*To*: Roger H. <s57076 at hotmail.com>, "isabelle-users at cl.cam.ac.uk" <isabelle-users at cl.cam.ac.uk>*Subject*: Re: [isabelle] Reformulation question typedef*From*: Andreas Lochbihler <andreas.lochbihler at inf.ethz.ch>*Date*: Thu, 9 Jan 2014 15:55:10 +0100*In-reply-to*: <DUB124-W14750C6172E06CA35214068FB00@phx.gbl>*References*: <DUB124-W14750C6172E06CA35214068FB00@phx.gbl>*User-agent*: Mozilla/5.0 (X11; Linux x86_64; rv:24.0) Gecko/20100101 Thunderbird/24.2.0

Hi Roger, Higher-order logic is a logic of total functions, i.e., if you apply a function to an argument, and the argument has the type that the function expects, then the application is type-correct. 2 is a natural number and Abs_larger_three is a function from nat to larger_three, so the application is type-correct. There's nothing you can do about this on the level of the logic. If you want that, then you have to use some other logic, Agda and Coq can express these kinds of things. But then you have to prove for every application of Abs_larger_three that the argument is indeed greater than 3. For literal numbers, this may be easy, but for "Abs_larger_three (some complicated expression)", you also have to prove that "some complicated expression" is larger than 3. Of course, you could try to tweak Isabelle's parser such that whenever Abs_larger_three is applied to a literal numeral, it checks that the number is really greater than 3. But apart from causing a lot of work, this can be fooled easily, e.g., "Abs_larger_three (id 2)". You have already found the canonical solution of defining a "smart" function that tries to somehow make some sense of unexpected input (although undefined is hardly any better than the non-specification for Abs_larger_three). Andreas On 09/01/14 15:39, Roger H. wrote: > Hi, > > when i write > > ---- > typedef larger_three = "{n :: nat. n > 3}" > > definition b :: larger_three where > "b = Abs_larger_three 2" > ------ > i would like the compiler to reject this instantiation, cause 2 is not larger then 3. > > My best solution for this is that the compiler behaves like it accepts it, but secretly makes it undefined: > > ---- > typedef larger_three = "{n :: nat. n > 3}" > sorry > > consts > constructNr :: "nat => larger_three" > > defs > constructNr_def: "constructNr k ≡ if k > 3 then Abs_larger_three k else undefined" > > definition b :: larger_three where > "b = constructNr 2" > > lemma "b = undefined" > by (simp add: b_def constructNr_def) > ----- > > I would like that the compiler immediately catches this as error, and not behaving as if accepting it and throwing it to undefined. > > Can you help me? > > Thank you > >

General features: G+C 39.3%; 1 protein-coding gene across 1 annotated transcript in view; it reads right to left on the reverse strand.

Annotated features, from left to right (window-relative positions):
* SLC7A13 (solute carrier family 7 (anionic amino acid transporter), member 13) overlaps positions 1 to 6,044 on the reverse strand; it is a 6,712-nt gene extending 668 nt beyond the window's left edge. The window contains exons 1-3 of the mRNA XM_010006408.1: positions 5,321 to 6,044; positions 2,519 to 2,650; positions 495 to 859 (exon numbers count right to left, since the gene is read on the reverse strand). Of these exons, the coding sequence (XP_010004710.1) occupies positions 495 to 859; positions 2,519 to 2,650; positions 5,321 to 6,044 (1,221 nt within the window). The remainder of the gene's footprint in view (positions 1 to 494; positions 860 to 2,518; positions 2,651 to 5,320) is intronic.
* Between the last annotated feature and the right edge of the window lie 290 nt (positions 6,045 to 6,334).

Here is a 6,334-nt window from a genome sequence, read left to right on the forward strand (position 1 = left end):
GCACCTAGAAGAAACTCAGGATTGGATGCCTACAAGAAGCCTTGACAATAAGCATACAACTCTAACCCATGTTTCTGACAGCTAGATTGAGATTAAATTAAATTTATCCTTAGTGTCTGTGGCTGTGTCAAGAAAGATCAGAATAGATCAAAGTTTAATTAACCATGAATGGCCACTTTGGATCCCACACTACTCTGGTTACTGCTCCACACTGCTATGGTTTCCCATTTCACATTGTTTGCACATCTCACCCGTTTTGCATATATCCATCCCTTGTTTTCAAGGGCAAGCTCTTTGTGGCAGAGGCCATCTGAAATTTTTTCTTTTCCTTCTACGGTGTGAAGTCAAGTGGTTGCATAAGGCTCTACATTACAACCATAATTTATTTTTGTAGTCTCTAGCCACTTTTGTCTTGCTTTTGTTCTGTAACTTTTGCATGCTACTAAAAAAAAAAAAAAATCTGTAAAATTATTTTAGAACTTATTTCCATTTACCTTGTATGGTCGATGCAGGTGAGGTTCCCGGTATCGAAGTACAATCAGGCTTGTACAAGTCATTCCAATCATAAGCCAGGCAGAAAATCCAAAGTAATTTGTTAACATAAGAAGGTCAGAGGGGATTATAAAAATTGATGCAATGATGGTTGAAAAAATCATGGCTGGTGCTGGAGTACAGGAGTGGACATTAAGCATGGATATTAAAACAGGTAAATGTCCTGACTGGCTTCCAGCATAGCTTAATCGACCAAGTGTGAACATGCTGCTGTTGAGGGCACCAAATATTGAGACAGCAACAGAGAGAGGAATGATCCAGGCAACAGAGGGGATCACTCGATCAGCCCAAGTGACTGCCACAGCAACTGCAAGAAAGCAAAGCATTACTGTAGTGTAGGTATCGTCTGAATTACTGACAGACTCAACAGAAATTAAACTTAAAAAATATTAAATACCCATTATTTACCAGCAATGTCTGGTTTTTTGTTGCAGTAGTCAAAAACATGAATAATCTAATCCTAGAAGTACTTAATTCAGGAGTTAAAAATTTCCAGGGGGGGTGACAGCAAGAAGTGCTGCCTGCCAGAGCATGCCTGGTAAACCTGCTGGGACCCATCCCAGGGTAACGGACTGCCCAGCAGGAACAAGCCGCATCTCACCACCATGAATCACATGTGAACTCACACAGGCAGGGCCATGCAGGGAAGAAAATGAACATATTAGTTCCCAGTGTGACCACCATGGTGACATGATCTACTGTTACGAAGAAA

**References**:**[isabelle] Reformulation question typedef***From:*Roger H .

- Previous by Date: [isabelle] Reformulation question typedef
- Next by Date: [isabelle] typedef proof method
- Previous by Thread: [isabelle] Reformulation question typedef
- Next by Thread: [isabelle] typedef proof method
- Cl-isabelle-users January 2014 archives indexes sorted by: [ thread ] [ subject ] [ author ] [ date ]
- Cl-isabelle-users list archive Table of Contents
- More information about the Cl-isabelle-users mailing list